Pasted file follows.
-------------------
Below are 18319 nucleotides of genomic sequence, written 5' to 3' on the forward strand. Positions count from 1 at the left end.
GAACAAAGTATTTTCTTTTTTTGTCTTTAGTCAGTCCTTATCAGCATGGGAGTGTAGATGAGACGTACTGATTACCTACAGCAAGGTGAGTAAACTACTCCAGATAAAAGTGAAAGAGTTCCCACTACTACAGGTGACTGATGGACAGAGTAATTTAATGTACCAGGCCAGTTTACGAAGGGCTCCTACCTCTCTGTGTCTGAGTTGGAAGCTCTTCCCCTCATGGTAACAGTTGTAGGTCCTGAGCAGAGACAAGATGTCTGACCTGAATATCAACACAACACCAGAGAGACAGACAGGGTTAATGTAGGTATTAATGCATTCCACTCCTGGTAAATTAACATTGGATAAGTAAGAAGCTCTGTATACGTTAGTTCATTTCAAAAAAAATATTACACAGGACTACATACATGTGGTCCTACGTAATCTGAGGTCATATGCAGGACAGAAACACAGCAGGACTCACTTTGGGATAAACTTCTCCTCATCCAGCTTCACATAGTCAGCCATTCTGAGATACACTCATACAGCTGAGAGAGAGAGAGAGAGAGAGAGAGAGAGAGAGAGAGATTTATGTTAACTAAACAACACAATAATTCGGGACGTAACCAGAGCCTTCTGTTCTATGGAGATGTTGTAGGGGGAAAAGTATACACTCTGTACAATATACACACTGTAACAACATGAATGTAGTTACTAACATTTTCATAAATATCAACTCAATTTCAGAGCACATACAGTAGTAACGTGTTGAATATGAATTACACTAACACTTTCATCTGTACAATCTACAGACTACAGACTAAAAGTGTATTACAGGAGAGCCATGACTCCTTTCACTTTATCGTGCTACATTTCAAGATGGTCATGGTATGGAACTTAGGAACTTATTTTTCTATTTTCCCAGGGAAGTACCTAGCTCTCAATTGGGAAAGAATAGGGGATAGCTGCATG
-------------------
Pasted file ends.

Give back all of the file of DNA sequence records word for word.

Below are 18319 nucleotides of genomic sequence, written 5' to 3' on the forward strand. Positions count from 1 at the left end.
GAACAAAGTATTTTCTTTTTTTGTCTTTAGTCAGTCCTTATCAGCATGGGAGTGTAGATGAGACGTACTGATTACCTACAGCAAGGTGAGTAAACTACTCCAGATAAAAGTGAAAGAGTTCCCACTACTACAGGTGACTGATGGACAGAGTAATTTAATGTACCAGGCCAGTTTACGAAGGGCTCCTACCTCTCTGTGTCTGAGTTGGAAGCTCTTCCCCTCATGGTAACAGTTGTAGGTCCTGAGCAGAGACAAGATGTCTGACCTGAATATCAACACAACACCAGAGAGACAGACAGGGTTAATGTAGGTATTAATGCATTCCACTCCTGGTAAATTAACATTGGATAAGTAAGAAGCTCTGTATACGTTAGTTCATTTCAAAAAAAATATTACACAGGACTACATACATGTGGTCCTACGTAATCTGAGGTCATATGCAGGACAGAAACACAGCAGGACTCACTTTGGGATAAACTTCTCCTCATCCAGCTTCACATAGTCAGCCATTCTGAGATACACTCATACAGCTGAGAGAGAGAGAGAGAGAGAGAGAGAGAGAGAGAGAGATTTATGTTAACTAAACAACACAATAATTCGGGACGTAACCAGAGCCTTCTGTTCTATGGAGATGTTGTAGGGGGAAAAGTATACACTCTGTACAATATACACACTGTAACAACATGAATGTAGTTACTAACATTTTCATAAATATCAACTCAATTTCAGAGCACATACAGTAGTAACGTGTTGAATATGAATTACACTAACACTTTCATCTGTACAATCTACAGACTACAGACTAAAAGTGTATTACAGGAGAGCCATGACTCCTTTCACTTTATCGTGCTACATTTCAAGATGGTCATGGTATGGAACTTAGGAACTTATTTTTCTATTTTCCCAGGGAAGTACCTAGCTCTCAATTGGGAAAGAATAGGGGATAGCTGCATG